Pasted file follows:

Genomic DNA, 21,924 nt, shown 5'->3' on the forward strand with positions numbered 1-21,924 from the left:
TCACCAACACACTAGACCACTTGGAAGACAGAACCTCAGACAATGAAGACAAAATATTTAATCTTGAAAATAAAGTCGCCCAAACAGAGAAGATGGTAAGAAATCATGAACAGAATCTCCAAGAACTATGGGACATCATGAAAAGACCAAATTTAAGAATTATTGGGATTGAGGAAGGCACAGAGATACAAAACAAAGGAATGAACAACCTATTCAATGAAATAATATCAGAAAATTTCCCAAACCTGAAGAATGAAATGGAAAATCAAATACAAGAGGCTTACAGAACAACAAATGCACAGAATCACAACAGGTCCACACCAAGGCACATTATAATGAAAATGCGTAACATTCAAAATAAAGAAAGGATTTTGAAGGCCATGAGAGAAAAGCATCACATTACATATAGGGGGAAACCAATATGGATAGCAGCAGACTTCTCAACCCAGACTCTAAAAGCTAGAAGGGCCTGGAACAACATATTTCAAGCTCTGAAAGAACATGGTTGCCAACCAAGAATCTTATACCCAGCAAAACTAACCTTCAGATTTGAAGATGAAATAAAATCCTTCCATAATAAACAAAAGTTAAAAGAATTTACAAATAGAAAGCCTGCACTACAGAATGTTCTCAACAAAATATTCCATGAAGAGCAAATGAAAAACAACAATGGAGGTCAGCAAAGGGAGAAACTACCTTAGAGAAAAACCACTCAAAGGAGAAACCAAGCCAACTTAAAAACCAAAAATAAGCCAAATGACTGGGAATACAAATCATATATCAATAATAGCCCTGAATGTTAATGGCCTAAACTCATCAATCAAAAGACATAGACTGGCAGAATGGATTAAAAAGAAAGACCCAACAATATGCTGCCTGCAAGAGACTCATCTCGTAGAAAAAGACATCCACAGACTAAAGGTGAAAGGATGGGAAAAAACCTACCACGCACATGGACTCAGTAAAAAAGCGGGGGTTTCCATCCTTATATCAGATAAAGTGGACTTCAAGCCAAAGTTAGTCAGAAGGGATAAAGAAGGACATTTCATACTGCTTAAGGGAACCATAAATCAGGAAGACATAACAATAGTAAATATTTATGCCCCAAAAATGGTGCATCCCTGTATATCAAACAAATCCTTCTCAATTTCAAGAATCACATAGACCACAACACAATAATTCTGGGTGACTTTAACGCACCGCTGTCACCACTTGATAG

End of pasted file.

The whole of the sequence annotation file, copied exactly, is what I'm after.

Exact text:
Genomic DNA, 21,924 nt, shown 5'->3' on the forward strand with positions numbered 1-21,924 from the left:
TCACCAACACACTAGACCACTTGGAAGACAGAACCTCAGACAATGAAGACAAAATATTTAATCTTGAAAATAAAGTCGCCCAAACAGAGAAGATGGTAAGAAATCATGAACAGAATCTCCAAGAACTATGGGACATCATGAAAAGACCAAATTTAAGAATTATTGGGATTGAGGAAGGCACAGAGATACAAAACAAAGGAATGAACAACCTATTCAATGAAATAATATCAGAAAATTTCCCAAACCTGAAGAATGAAATGGAAAATCAAATACAAGAGGCTTACAGAACAACAAATGCACAGAATCACAACAGGTCCACACCAAGGCACATTATAATGAAAATGCGTAACATTCAAAATAAAGAAAGGATTTTGAAGGCCATGAGAGAAAAGCATCACATTACATATAGGGGGAAACCAATATGGATAGCAGCAGACTTCTCAACCCAGACTCTAAAAGCTAGAAGGGCCTGGAACAACATATTTCAAGCTCTGAAAGAACATGGTTGCCAACCAAGAATCTTATACCCAGCAAAACTAACCTTCAGATTTGAAGATGAAATAAAATCCTTCCATAATAAACAAAAGTTAAAAGAATTTACAAATAGAAAGCCTGCACTACAGAATGTTCTCAACAAAATATTCCATGAAGAGCAAATGAAAAACAACAATGGAGGTCAGCAAAGGGAGAAACTACCTTAGAGAAAAACCACTCAAAGGAGAAACCAAGCCAACTTAAAAACCAAAAATAAGCCAAATGACTGGGAATACAAATCATATATCAATAATAGCCCTGAATGTTAATGGCCTAAACTCATCAATCAAAAGACATAGACTGGCAGAATGGATTAAAAAGAAAGACCCAACAATATGCTGCCTGCAAGAGACTCATCTCGTAGAAAAAGACATCCACAGACTAAAGGTGAAAGGATGGGAAAAAACCTACCACGCACATGGACTCAGTAAAAAAGCGGGGGTTTCCATCCTTATATCAGATAAAGTGGACTTCAAGCCAAAGTTAGTCAGAAGGGATAAAGAAGGACATTTCATACTGCTTAAGGGAACCATAAATCAGGAAGACATAACAATAGTAAATATTTATGCCCCAAAAATGGTGCATCCCTGTATATCAAACAAATCCTTCTCAATTTCAAGAATCACATAGACCACAACACAATAATTCTGGGTGACTTTAACGCACCGCTGTCACCACTTGATAG